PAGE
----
- Mildly Heartland breach inspired, Jeremiah brings up “Some unanswered questions” – fave quote from comments: “Look at who does the most PCI assessments [and the Heartland one] and you'll realize that they're the ones that do the least invasive testing, don't bother verifying much of the information provided by the client, and do the minimum amount necessary to fulfill the external scan and web assessment requirements.” :-(
- Grok Security in “Heartland Breach” says “In summary, Heartland failed to properly implement and enforce defense-in-depth, network segmentation and separation of duties. Remember, Heartland is a level 1 PCI processor and was required by regulation to get this right. This means Heartland's auditors failed.”
- Mildly, Heartland-inspired, Pete’s “PCI and Social Proof” has a few good thoughts on what “security vs compliance” conundrum. Key thought: “One of the themes that comes out of compliance vs. security discussions is that compliance is about meeting a minimum standard and people who "really care" about security (whatever that means) would actually do more. I think the principle of social norms is hard at work here, which makes the "goal" of being PCI-compliant the social norm and acts as a deterrent (or creates a 'boomerang effect' according to Cialdini) to folks that want to be more secure.” BTW, while you are there, read his “Are Compliance and Security Related?” where he reminds that “Maybe I am getting too broad in my interpretation of what people say. I certainly believe that many things you do for compliance can reduce your risk.” [however, I think "checklist!-just-make-it-go-away” compliance will likely NOT reduce risk]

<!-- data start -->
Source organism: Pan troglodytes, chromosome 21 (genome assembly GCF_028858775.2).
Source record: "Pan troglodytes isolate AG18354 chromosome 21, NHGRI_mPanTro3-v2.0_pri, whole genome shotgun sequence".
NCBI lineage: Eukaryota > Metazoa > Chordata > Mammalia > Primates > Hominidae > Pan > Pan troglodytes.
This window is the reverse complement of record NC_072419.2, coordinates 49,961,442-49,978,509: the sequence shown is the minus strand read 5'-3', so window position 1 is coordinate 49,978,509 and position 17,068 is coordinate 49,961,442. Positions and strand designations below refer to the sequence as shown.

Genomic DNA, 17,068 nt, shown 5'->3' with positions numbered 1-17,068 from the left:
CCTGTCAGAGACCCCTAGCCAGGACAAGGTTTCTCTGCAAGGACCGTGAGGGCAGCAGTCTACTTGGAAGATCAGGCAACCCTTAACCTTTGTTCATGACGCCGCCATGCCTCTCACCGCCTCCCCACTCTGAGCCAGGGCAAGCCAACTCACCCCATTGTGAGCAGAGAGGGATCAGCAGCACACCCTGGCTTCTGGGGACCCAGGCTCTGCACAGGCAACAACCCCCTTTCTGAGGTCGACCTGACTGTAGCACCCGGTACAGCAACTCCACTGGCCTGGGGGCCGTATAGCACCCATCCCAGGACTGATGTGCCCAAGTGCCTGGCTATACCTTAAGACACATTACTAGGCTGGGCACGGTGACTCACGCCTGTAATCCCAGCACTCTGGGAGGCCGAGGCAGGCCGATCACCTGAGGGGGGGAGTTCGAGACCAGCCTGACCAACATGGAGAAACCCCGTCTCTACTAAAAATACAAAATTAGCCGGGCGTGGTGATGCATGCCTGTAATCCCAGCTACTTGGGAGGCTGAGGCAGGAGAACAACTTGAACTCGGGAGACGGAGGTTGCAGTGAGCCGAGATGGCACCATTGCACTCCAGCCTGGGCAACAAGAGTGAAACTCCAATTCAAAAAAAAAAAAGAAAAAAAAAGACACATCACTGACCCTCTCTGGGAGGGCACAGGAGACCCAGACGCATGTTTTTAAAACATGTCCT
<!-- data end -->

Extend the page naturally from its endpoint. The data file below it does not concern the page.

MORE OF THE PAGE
- Michael here (“pci, shifting blame, and perfection assumptions”) questions a point from Branden that “PCI Compliant Companies Don't Suffer Breaches.” He says “QSAs can only be as good as the standards, visibility, power, talent, and cooperation of the host customer.” (notice the part in italic: QSAs are people too – and they are getting lied to too!)
- Tyler argues in his “Where PCI Fails” that PCI IS considered a FAIL (unlike what I say here) if a particular QSA is an easygrader or if a company can beg its way to getting an exception. He also has a good point that “If you are barely hitting your mark as an ASV or QSA, you should be gone.” Upon reading his post, I’d still prefer to fall these “growing pains” and not FAILs, however. Please read the related comments here too, very fun.
- OMG, another new angle – this case is a treasure trove: In “US Citizen? Your credit is in doubt...” Rainer says: “Remember, card processor Heartland has screwed up and, as some sources say, 100 million credit card numbers were stolen from them via a Trojan. That fact spread big news and, among others, started a discussion if PCI has been proven to be useless. But there seem to be additional effects: US customers seem to have lost a lot of credibility in international shopping.” Obviously, not a huge deal, but interesting to note nonetheless… He also adds this gem: “If you loose your credit card, you are legally required to call your card issuer and report that loss. As long as you do not notify them, you are liable. If, on the other hand, someone in the card industry looses your card (number), nobody seems to be liable: Customers must check their statements and vendors must do in-depth checks (sigh) on their customers.”
Enjoy! I double-dare-promise this is the last one with media coverage…
Possibly Related Posts: